Thanks,
-Andy Carlson
Ojai CA


Re: model freight car origiin

Benjamin Hom
 

Tony Thompson asked:
"List members, I have two ancient flat cars, both the same, with a wood body, cast (Zamac?) underframe, and a steel sheet body wrapped around the wood. The plastic AB brake parts look like what Varney later supplied, so I surmise that these were early Varney products. But one source suggested to me that Athearn also once had a similar flat car.

"Photo of underbody below. The stake pockets are pressed out from the side sill, and are rounded, not square at all. My two cars are both black, B&O and B&LE. Does anyone know the origin of these cars?"



Varney.  Excerpt from a 1950 Varney brochure downloaded from the HO Seeker website attached for reference showing the parts of the kit.  Athearn metal flatcar instruction sheet (also from HO Seeker) included for reference; note the separate stamped metal strip for the stake pockets and underframe construction similar to the Athearn metal house car kits.


Ben Hom
_._,_._,_
V


model freight car origiin

Tony Thompson
 

     List members, I have two ancient flat cars, both the same, with a wood body, cast (Zamac?) underframe, and a steel sheet body wrapped around the wood. The plastic AB brake parts look like what Varney later supplied, so I surmise that these were early Varney products. But one source suggested to me that Athearn also once had a similar flat car.
      Photo of underbody below. The stake pockets are pressed out from the side sill, and are rounded, not square at all. My two cars are both black, B&O and B&LE. Does anyone know the origin of these cars?

Tony



Re: Ship anchors?

Claus Schlund \(HGM\)
 

Hi Nolan, Ed, Rob, and List members,
 
Thanks Nolan for the info on the Balclutha. Having lived in San Francisco for 32 years, I have visited the Balclutha many times, it was always a great pleasure to do so.
 
And thanks everyone, seems like the overall opinion is that these anchors model a type that would pre-date my chosen 1929 modeling era.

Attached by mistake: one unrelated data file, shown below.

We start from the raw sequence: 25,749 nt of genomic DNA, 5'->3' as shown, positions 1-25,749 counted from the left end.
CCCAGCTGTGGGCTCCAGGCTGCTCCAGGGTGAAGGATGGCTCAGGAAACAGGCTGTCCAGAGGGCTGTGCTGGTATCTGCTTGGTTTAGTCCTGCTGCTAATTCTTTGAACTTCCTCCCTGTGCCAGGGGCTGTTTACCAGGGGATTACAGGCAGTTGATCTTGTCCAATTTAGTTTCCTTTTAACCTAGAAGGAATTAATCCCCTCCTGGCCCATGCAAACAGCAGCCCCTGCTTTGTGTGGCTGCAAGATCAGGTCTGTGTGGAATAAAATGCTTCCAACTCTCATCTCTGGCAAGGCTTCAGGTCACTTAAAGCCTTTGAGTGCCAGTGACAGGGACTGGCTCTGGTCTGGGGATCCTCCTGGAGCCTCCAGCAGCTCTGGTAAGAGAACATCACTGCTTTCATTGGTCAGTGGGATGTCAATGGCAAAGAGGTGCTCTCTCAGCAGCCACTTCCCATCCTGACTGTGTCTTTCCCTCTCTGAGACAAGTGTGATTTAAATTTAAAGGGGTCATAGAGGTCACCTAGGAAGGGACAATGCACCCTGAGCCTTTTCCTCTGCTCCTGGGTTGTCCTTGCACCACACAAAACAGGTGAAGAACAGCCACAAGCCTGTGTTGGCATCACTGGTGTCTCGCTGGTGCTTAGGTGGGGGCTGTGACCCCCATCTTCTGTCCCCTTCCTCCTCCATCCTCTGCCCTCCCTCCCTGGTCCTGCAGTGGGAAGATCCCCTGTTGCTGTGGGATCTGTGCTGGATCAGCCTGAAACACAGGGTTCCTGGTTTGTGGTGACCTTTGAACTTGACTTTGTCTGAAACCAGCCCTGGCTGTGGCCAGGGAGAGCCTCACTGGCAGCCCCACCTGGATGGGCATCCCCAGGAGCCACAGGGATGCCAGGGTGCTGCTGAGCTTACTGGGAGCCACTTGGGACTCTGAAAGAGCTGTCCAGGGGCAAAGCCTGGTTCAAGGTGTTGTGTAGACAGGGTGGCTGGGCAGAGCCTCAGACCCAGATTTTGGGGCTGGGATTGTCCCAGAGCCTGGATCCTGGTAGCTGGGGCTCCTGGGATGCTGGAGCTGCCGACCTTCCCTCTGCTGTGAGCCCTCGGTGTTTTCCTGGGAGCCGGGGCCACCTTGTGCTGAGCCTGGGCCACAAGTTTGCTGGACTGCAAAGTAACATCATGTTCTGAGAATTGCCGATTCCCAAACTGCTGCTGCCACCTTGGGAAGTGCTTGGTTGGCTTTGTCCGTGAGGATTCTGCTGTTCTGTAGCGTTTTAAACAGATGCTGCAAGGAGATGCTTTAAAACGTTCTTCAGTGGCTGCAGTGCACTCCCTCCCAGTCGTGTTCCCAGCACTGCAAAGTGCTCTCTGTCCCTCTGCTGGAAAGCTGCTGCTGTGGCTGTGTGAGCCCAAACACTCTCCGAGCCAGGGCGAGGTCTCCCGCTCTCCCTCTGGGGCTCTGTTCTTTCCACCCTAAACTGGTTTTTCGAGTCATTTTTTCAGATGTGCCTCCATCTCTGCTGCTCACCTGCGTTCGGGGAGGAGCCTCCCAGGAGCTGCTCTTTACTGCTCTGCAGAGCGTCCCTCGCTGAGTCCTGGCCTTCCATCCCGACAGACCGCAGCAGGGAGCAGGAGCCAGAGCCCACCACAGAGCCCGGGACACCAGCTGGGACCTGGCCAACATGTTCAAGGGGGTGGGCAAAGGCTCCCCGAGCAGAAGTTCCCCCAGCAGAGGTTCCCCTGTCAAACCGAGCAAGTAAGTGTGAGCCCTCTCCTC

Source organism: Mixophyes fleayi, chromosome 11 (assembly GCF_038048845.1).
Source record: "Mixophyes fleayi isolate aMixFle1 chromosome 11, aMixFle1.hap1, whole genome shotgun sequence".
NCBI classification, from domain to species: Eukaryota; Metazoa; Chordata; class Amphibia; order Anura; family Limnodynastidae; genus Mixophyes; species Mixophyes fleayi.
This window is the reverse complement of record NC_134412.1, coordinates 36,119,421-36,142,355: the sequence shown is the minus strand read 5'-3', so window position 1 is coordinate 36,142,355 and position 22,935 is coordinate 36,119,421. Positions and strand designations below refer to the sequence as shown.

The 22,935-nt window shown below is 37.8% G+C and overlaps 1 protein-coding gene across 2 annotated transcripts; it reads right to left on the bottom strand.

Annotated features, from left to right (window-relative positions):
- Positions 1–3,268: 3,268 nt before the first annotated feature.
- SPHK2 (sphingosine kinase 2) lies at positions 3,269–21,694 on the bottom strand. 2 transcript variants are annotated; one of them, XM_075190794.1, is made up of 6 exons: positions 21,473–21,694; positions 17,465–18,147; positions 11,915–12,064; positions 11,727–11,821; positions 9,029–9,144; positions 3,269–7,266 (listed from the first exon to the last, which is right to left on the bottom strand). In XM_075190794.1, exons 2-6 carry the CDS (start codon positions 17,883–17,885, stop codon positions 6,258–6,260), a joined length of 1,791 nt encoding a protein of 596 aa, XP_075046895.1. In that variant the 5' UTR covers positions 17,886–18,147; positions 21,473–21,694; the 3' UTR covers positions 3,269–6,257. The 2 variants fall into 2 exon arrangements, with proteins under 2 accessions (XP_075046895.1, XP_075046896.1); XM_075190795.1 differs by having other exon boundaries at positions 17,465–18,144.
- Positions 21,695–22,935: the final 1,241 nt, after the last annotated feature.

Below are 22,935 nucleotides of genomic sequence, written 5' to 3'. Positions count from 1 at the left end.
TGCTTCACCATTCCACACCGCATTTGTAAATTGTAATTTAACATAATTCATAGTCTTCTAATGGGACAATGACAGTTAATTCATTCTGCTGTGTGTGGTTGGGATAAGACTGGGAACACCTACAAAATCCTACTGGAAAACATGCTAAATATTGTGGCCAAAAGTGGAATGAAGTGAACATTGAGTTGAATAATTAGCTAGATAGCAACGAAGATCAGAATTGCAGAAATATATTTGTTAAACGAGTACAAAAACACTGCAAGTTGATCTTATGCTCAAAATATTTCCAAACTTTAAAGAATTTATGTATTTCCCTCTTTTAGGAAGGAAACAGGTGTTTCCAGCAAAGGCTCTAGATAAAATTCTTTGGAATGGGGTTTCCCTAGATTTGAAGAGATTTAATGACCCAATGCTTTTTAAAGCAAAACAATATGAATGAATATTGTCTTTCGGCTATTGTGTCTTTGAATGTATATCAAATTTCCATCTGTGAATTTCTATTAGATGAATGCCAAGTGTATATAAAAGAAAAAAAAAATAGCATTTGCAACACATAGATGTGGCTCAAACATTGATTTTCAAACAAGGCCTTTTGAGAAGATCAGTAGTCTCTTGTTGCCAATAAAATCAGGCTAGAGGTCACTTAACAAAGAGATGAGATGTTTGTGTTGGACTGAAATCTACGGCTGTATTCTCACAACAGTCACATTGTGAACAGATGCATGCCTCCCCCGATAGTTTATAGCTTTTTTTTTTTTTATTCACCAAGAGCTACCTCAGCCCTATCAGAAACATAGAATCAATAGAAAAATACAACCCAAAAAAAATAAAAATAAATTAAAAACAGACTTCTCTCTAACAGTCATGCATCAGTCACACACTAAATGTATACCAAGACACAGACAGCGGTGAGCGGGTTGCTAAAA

Claus Schlund
 
 
 

----- Original Message -----
Sent: Friday, August 21, 2020 11:39 AM
Subject: Re: [RealSTMFC] Ship anchors?

On Aug 21, 2020, at 08:16, Edward <edb8381@...> wrote:

[...]

> Anchors for a flatcar load would be more like those used on large naval vessels and ocean going ships since the late 19th century, having two large flukes attached to a shank with an eyelet for attaching the anchor chain. At about 10 tons or so each, four such anchors would make a good flat car load, held in place with wood blocking.  The attached photo will show the scale of these anchors, from a person sitting by it.

[alert: era-dependencies at work]

There were (and in a few cases still are preserved) sailing ships built in the late 19th century and even a few steam axiliaries built in the early 20th which carried the sliding stock anchors. Balclutha, 1886, Connell & Sons, Glagsgow (one of the first 20 or so steel-hulled sailing ships[0]) is currently resident at the only floating national park in the US and its territories[1]. The more modern naval anchor doesn't cat up like the earlier design, so even the early steam auxiliaries with the more traditional hull shape carried the earlier design of anchor.
--
Nolan Hinshaw, docent emeritus, footnote [1]

[0] for non-military use, steam was for high-priority cargoes, like people and mail - vide the Pacific Mail Steamship company. For the lower-priority cargo, sail was still for a long time less expensive to operate than was steam, especially for bulk haulers.

[1] San Francisco Maritime National Historical Park: <https://www.nps.gov/safr/index.htm>



Re: Ship anchors?

Claus Schlund \(HGM\)
 

Hi Nolan, Ed, Rob, and List members,
 
Thanks Nolan for the info on the Balclutha. Having lived in San Francisco for 32 years, I have visited the Balclutha many times, it was always a great pleasure to do so.
 
And thanks everyone, seems like the overall opinion is that these anchors model a type that would pre-date my chosen 1929 modeling era.
 
Claus Schlund
 
 
 

----- Original Message -----
Sent: Friday, August 21, 2020 11:39 AM
Subject: Re: [RealSTMFC] Ship anchors?

On Aug 21, 2020, at 08:16, Edward <edb8381@...> wrote:

[...]

> Anchors for a flatcar load would be more like those used on large naval vessels and ocean going ships since the late 19th century, having two large flukes attached to a shank with an eyelet for attaching the anchor chain. At about 10 tons or so each, four such anchors would make a good flat car load, held in place with wood blocking.  The attached photo will show the scale of these anchors, from a person sitting by it.

[alert: era-dependencies at work]

There were (and in a few cases still are preserved) sailing ships built in the late 19th century and even a few steam axiliaries built in the early 20th which carried the sliding stock anchors. Balclutha, 1886, Connell & Sons, Glagsgow (one of the first 20 or so steel-hulled sailing ships[0]) is currently resident at the only floating national park in the US and its territories[1]. The more modern naval anchor doesn't cat up like the earlier design, so even the early steam auxiliaries with the more traditional hull shape carried the earlier design of anchor.